November 15, 2013 / 6:43 PM / 6 years ago

Ex-Cyprus president, unity advocate Clerides dies at 94

NICOSIA (Reuters) - Former president Glafcos Clerides, a conservative who ushered Cyprus into the European Union but failed in efforts to heal the island’s decades-old ethnic partition, died on Friday, his doctor said. He was 94.

Greek Cypriot President Tassos Papadopoulos (R) talks to the former Greek Cypriot President Glafcos Clerides (L) before a meeting of the delegations in Buergenstock, Switzerland, March 29, 2004. REUTERS/POOL/Attila Kisbenedek

Clerides led Cyprus for two consecutive terms from 1993 to 2003, but was inextricably linked with the island’s fraught modern history since its independence from Britain in 1960.

Cyprus’s Greek and Turkish Cypriot communities were split by a Turkish invasion in 1974 prompted by a brief, Greek-inspired coup, following years of sporadic ethnic strife on the eastern Mediterranean island.

Years before his first election victory, Clerides was a prominent Greek Cypriot leader who helped craft treaties that gave Cyprus independence, and was a negotiator with longtime Turkish Cypriot leader Rauf Denktash, who died last year.

Clerides bowed out of politics in 2003 when he failed in an attempt to get elected for a third, truncated term to spearhead peace negotiations with Turkish Cypriots.

He turned 94 in April but his health had deteriorated in recent years and he died at a Nicosia clinic from complications associated with old age, doctor Iosif Kassios told reporters.

Widely respected, even by Turkish Cypriots, Clerides was one of the last surviving European leaders to have seen active service in World War Two as a gunner for Britain’s Royal Air Force. He escaped German prisoner-of-war camps three times.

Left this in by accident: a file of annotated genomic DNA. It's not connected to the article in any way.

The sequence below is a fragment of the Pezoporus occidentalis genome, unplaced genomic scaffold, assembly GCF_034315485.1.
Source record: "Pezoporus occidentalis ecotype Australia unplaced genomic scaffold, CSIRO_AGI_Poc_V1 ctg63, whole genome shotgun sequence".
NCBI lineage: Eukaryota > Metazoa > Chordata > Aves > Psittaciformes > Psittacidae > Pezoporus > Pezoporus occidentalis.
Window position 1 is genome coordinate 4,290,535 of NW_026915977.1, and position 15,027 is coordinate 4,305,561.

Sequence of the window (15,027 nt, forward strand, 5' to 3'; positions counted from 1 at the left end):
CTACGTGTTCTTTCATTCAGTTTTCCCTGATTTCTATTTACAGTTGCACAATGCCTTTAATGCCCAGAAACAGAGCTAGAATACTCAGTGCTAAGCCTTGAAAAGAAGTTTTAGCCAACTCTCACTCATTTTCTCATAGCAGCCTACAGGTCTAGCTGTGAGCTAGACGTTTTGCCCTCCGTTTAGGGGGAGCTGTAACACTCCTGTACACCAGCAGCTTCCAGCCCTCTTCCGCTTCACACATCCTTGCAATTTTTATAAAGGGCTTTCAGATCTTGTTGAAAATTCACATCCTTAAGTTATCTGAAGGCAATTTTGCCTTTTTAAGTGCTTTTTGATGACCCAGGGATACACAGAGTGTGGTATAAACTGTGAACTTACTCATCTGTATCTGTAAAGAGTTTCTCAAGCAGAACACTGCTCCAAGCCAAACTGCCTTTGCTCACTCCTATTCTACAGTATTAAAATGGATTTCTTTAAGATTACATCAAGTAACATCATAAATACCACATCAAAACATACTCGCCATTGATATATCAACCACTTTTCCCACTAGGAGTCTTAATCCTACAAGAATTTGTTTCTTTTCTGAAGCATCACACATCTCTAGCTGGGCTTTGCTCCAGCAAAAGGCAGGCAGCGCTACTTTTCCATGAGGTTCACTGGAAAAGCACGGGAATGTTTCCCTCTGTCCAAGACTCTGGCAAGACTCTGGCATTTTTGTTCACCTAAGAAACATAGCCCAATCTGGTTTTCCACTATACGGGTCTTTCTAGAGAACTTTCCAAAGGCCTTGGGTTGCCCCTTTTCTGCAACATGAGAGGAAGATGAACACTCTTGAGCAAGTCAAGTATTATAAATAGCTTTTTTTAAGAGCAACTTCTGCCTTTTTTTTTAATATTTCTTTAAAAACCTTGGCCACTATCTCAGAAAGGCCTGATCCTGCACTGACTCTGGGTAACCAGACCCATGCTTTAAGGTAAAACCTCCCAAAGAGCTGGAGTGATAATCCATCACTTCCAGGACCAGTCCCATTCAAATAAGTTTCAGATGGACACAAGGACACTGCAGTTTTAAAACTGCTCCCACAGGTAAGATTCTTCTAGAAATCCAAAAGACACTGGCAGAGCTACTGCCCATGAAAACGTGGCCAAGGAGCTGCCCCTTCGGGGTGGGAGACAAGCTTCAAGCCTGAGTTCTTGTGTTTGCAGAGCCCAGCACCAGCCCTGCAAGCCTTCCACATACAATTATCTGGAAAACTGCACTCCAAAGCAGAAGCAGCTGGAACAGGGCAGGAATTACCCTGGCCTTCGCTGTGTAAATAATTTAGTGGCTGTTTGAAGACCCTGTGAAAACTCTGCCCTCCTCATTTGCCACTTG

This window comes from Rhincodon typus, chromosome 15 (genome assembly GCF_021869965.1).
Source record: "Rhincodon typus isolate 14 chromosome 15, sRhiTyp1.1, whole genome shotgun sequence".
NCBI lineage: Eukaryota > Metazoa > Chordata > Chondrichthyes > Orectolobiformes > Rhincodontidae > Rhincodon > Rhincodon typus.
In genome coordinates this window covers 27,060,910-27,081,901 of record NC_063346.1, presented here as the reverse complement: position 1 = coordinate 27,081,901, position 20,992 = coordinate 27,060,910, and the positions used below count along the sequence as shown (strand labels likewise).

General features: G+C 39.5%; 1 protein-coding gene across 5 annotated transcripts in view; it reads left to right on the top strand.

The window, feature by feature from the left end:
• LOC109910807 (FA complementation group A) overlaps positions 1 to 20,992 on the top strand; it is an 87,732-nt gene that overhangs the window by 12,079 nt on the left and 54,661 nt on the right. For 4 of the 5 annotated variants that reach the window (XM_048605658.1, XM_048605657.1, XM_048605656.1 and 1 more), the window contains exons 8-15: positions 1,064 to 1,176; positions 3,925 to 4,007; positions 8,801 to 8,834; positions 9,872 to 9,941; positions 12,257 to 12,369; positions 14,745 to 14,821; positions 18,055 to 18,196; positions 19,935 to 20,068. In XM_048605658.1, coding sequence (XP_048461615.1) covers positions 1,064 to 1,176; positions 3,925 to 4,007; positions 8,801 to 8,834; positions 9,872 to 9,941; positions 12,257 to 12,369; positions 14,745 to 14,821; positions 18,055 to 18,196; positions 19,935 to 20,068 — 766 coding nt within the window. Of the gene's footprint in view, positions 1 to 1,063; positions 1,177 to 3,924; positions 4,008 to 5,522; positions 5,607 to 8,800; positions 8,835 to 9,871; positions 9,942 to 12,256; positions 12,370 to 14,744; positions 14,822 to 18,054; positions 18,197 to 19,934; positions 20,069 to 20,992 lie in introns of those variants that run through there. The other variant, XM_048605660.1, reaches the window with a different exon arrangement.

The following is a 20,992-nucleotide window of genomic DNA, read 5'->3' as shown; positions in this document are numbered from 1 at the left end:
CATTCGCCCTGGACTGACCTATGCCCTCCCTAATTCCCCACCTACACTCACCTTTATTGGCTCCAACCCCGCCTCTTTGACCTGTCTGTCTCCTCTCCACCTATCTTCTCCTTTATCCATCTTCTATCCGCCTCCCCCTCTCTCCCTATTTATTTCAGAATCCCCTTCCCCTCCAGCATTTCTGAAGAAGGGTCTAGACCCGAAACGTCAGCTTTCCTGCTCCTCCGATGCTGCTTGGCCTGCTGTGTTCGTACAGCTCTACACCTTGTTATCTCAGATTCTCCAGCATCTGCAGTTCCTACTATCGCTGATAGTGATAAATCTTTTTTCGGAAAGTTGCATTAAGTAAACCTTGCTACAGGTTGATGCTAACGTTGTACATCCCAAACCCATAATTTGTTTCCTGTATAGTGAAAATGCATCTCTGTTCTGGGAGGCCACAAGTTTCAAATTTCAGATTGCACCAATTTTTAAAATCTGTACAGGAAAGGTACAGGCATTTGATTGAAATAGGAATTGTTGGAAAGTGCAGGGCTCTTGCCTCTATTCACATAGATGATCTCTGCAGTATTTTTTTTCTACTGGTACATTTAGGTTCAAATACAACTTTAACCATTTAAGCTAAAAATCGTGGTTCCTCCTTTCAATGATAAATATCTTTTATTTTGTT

A colorful character who studied law in London, Clerides was once written off in a premature obituary after being shot down over Hamburg during World War Two. He spent a year in chains and endured two forced starvation marches across Germany before escaping for a third time.

“There are those who can endure the adversities and those who break down ... If you see the result of those who break down, you decide you are going to survive,” he once told Reuters, reminiscing on his war experiences.

After the war, he returned to London to pursue law, where he met his wife, Indian-born Lila, who worked at the BBC World Service. She once told this correspondent that she agreed to a date after taking pity on Clerides, a scruffy young man just released from a prisoner of war camp.

The couple renewed their marriage vows in 1995 and Lila died in 2007. They are survived by a daughter, Kate.

Clerides unsuccessfully lobbied the Greek Cypriot side to accept a U.N. reunification plan for Cyprus put to public referendum in April 2004. The plan was accepted by the Turkish Cypriot community.

The rejection by the Greek Cypriots meant that only the internationally recognized republic in the south of the island joined the EU, although all of it was technically admitted.

Reunification of Cyprus, whose 1974 ceasefire lines are monitored by U.N. peacekeepers, continues to elude an army of international negotiators.

“The choice is between... ‘yes’ and jumping off a precipice. We don’t know how deep that precipice is,” Clerides told a pro-reunification rally in April 2004 in one of his last public appearances.

Editing by Mark Heinrich

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